Alas, these operators do not all commute. It turns out that ${\bf L}\cdot{\bf L}$ and ${\bf S}\cdot{\bf S}$ commute with each other and all the rest, and hence with $H$. For this reason, $L$ and $S$ are ``good'' quantum numbers: we can pick stationary states (in the Bohr sense) that have sharp values for $L$ and $S$.

Finding additional ``good'' quantum numbers proves more frustrating. ${\bf J}\cdot{\bf J}$ commutes with $J_z$ and with ${\bf L}\cdot{\bf S}$, but not with $L_z$ or $S_z$ (as it happens). Drop the ${\bf B}\cdot{\bf S}$ term from $H$, and we have $J$ and $M_J$ as good quantum numbers. Alternately, drop the spin-orbit coupling term, and, as luck will have it, $M_L$ and $M_S$ become good quantum numbers.

So we have a choice of bases. With no field, we can find stationary states with sharp values of $(L,S,J,M_J)$. With no spin-orbit coupling, we can demand sharp values for $(L,S,M_L,M_S)$.

Start with the $(L,S,J,M_J)$ basis, and turn on a weak field. The states are now only approximately stationary (even in Bohr's sense). The stronger the field, the less accurate the approximation. But the matrix elements for $V$, in this basis, strictly obey the $J$ and $M_J$ selection rules, no matter how strong the field.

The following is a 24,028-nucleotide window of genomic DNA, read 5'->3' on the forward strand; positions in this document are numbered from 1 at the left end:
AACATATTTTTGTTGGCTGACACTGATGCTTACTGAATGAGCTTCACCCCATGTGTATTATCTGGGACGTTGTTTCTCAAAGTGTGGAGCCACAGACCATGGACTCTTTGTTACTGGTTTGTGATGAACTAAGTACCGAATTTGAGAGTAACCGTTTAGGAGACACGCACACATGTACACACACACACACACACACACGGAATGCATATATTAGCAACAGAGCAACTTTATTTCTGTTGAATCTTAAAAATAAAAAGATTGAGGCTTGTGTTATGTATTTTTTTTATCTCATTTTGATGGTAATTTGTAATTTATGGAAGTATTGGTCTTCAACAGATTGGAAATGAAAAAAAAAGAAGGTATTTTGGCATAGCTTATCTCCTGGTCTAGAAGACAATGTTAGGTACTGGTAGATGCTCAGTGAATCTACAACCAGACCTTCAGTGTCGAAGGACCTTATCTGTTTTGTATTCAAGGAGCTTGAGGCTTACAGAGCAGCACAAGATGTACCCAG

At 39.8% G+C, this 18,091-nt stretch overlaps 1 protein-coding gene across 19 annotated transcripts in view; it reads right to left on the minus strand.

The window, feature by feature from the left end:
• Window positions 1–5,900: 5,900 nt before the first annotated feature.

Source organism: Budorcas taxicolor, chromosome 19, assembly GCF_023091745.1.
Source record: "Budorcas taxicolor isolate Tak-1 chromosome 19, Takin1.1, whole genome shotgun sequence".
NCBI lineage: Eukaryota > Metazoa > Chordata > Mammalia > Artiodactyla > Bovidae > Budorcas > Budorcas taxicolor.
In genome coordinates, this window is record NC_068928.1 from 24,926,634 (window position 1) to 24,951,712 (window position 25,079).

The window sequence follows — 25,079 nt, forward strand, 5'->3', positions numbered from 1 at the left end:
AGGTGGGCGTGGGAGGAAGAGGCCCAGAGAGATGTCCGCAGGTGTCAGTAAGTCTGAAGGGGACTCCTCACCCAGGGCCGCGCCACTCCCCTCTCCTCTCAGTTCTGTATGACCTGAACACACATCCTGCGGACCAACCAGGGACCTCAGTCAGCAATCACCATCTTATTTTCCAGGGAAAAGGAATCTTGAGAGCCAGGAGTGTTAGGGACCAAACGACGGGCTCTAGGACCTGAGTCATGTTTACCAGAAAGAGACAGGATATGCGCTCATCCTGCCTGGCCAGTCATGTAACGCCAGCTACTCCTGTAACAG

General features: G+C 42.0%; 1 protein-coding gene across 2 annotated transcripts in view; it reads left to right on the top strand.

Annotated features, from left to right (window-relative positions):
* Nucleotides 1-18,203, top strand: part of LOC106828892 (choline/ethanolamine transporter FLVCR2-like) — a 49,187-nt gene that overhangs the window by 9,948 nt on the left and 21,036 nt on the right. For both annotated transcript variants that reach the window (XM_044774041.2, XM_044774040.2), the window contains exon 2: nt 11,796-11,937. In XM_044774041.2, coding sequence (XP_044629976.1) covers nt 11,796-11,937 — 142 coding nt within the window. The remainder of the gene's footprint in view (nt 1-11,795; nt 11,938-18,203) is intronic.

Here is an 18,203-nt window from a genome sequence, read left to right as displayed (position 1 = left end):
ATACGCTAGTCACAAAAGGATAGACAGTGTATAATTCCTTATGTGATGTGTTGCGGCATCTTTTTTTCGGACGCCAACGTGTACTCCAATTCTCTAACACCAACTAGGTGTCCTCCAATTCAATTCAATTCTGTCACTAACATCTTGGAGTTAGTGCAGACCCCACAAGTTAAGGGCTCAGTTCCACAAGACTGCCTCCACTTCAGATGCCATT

For a very strong field, the $(L,S,M_L,M_S)$ basis consists of approximately stationary states (i.e., near-eigenvectors of $H$). The $M_L$ and $M_S$ selection rules hold strictly with respect to this basis, no matter how weak the field. (The $L$ and $S$ selection rules hold for either basis.)

Just to hose away the last traces of the muddle: how can we reconcile $\Delta M_S = 0$ with the formulas $M_S=g(J,L,S)M_J$ and $\Delta M_J = 0, \pm 1$? (We needed the latter two formulas for the anomalous Zeeman effect.) Answer: Suppose an atom makes a transition from $\vert M_J=\uparrow\rangle$ to $\vert M_J=\downarrow\rangle$ (using the Dirac $\vert\rangle$ notation for state-vectors, plus the ``colloquial'' abbreviations $\uparrow=\frac{1}{2}$, $\downarrow=-\frac{1}{2}$). The atom begins and ends in an eigenstate of $J_z$. Each eigenstate is a ``blend'' of eigenstates of $S_z$, say: